Michael J. Fox, a diminutive man with tremendous likability, is returning to primetime television in an eponymous sitcom, The Michael J. Fox Show, tonight on NBC. Even though the Emmy-winning actor has been around, in one capacity or another, since he publicly announced Parkinson's diagnosis, his appearances tend to elicit an unspoken pity from people who don't know what to expect: Uh, y'know, how's he doing? Is he OK? According to Rolling Stone cover story that just went online today, Michael J. Fox is doing very well. In fact, he seems pretty great.

At 52, Fox is still married to his Family Ties onscreen girlfriend, actress Tracy Pollan, and their relationship seems to be doing just fine, if this quote about his post-Parkinson's physical intimacy is any indication ("Sex, he says, isn't a problem, although 'it's always up in the air who will be the agent of motion'"). The piece also deals frankly with Fox's trouble with alcohol, subsequent recovery, and 21-year sobriety ("My sobriety is old enough to drink"), as well as offering some fairly amusing details, like that Fox picked up golf after Alice Cooper "convinced him it was cool," which is just terrific.

Certainly, Fox is dealing with the physical interferences of Parkinson's, but the condition has brought him an awesome sense of clarity, and he's very grateful for that. In the discussion with writer Brian Hiatt, he's frequently offering introspection and insight about his disease and how it causes him to be perceived. Like here, in talking about others' fear and discomfit:

Fox doesn't find his symptoms upsetting, but he's well aware that other people do. "People look at me," he says, "and have fear and sadness in their eyes, which they think they're seeing reflected back at them. They wouldn't see what I'm really feeling, which is, 'I'm OK!' But people are afraid. I did an interview with Larry King and it was a little more disjointed and fractured than usual, and I realized that it was the first time I'd talked to him since my diagnosis and that he was afraid. So I had to understand that before people deal with me they're going to deal with what they think I'm going through. Then time will pass and they'll realize that this is just my life, the stuff I was given to deal with."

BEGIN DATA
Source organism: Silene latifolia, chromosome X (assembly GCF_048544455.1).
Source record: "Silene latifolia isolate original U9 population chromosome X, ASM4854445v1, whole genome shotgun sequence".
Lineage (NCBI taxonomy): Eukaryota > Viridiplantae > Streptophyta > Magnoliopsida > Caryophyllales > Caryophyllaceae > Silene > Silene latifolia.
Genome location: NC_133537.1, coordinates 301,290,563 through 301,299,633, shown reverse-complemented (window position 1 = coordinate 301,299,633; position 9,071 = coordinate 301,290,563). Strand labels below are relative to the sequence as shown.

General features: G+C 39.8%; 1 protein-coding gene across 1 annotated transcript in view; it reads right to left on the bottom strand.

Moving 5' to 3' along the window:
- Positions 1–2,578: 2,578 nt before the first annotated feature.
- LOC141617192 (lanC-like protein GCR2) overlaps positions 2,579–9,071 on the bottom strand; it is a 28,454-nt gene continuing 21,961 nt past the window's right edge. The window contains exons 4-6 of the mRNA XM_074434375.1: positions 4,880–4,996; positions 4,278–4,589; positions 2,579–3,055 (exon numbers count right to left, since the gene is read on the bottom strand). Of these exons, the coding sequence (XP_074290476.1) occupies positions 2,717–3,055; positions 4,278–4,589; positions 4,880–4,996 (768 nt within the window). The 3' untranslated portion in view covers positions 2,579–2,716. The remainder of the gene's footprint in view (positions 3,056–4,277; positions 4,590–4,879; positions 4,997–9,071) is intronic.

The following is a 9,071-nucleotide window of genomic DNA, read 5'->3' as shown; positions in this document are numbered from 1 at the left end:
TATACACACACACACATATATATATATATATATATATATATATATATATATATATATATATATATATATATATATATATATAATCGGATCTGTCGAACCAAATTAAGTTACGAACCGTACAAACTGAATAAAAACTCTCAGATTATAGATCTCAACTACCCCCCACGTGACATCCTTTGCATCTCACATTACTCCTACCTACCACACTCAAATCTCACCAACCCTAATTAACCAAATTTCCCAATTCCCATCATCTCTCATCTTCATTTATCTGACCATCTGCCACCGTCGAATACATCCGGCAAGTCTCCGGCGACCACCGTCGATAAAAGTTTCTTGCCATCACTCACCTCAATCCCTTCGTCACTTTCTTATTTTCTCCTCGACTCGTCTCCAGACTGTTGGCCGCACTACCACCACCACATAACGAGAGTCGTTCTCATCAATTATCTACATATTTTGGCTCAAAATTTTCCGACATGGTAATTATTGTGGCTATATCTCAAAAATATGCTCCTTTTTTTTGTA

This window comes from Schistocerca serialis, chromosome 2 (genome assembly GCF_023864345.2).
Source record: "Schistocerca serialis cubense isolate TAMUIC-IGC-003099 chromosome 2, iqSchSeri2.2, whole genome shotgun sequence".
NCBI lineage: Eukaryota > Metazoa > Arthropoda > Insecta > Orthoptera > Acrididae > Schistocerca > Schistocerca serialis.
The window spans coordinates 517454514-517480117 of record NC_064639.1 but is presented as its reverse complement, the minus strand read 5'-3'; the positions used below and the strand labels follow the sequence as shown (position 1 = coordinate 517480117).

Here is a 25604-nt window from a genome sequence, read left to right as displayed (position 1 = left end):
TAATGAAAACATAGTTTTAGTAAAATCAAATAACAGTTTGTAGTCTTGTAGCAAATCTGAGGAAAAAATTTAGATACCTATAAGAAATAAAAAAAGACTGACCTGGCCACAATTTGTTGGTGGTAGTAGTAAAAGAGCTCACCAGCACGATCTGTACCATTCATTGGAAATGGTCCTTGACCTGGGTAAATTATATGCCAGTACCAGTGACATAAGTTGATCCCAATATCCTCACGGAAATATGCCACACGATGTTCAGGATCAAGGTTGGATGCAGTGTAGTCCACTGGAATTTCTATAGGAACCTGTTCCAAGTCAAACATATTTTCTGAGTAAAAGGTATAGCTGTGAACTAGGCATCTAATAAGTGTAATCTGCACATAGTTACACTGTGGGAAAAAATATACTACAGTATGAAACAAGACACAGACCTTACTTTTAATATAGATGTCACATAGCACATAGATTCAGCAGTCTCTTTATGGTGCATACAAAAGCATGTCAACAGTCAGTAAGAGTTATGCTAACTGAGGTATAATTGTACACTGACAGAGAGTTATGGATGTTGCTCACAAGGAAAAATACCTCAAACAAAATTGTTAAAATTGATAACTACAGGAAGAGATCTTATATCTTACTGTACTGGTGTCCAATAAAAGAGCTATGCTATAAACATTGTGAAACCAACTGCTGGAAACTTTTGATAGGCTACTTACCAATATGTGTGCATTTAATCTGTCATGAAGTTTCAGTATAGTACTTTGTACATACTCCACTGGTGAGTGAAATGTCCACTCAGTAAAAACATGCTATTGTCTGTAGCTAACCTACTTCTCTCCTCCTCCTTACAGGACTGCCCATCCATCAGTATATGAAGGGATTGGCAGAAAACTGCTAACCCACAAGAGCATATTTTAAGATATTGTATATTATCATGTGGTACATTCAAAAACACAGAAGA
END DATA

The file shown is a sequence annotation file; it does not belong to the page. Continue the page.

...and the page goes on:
Or here, generally regarding the sort of curious, alien ogling that happens around sick people:

Fox thinks it's a mistake, however, to focus too much on his subjective experience of the disease. "There's a fascination with what it feels like to experience something like this," he says. "And I just find that the more interesting thing is what it's meant to me, and I'm much less in the physical part of it than I am in the kind of emotional part of it and the enlightening part of it. Things like the fog lifting and the extremities calming down, that doesn't change the driver I was five minutes ago. That just changes the car I'm in."

Also he has a sense of humor watching others react to their perceptions of his limitations, especially when his hands are shaking and he's holding a gun:

Not long ago, at a summit hosted by Amazon CEO Jeff Bezos, Fox tried skeet shooting. "One of the greatest moments in my life," he says with a grin, "was me with a cocked shotgun and a group of people looking at me going, 'What the fuck?' I knew that when I pulled the skeet I'd be still and shoot it, and I did. I blew it out of the sky on the first shot."

The profile is worth reading. I mean, listen to this guy: "If you imagine the worst-case scenario and it happens, you've lived with it twice."

Here's Michael J. Fox with his new television family, who are all very cute:

[images via Getty Entertainment]

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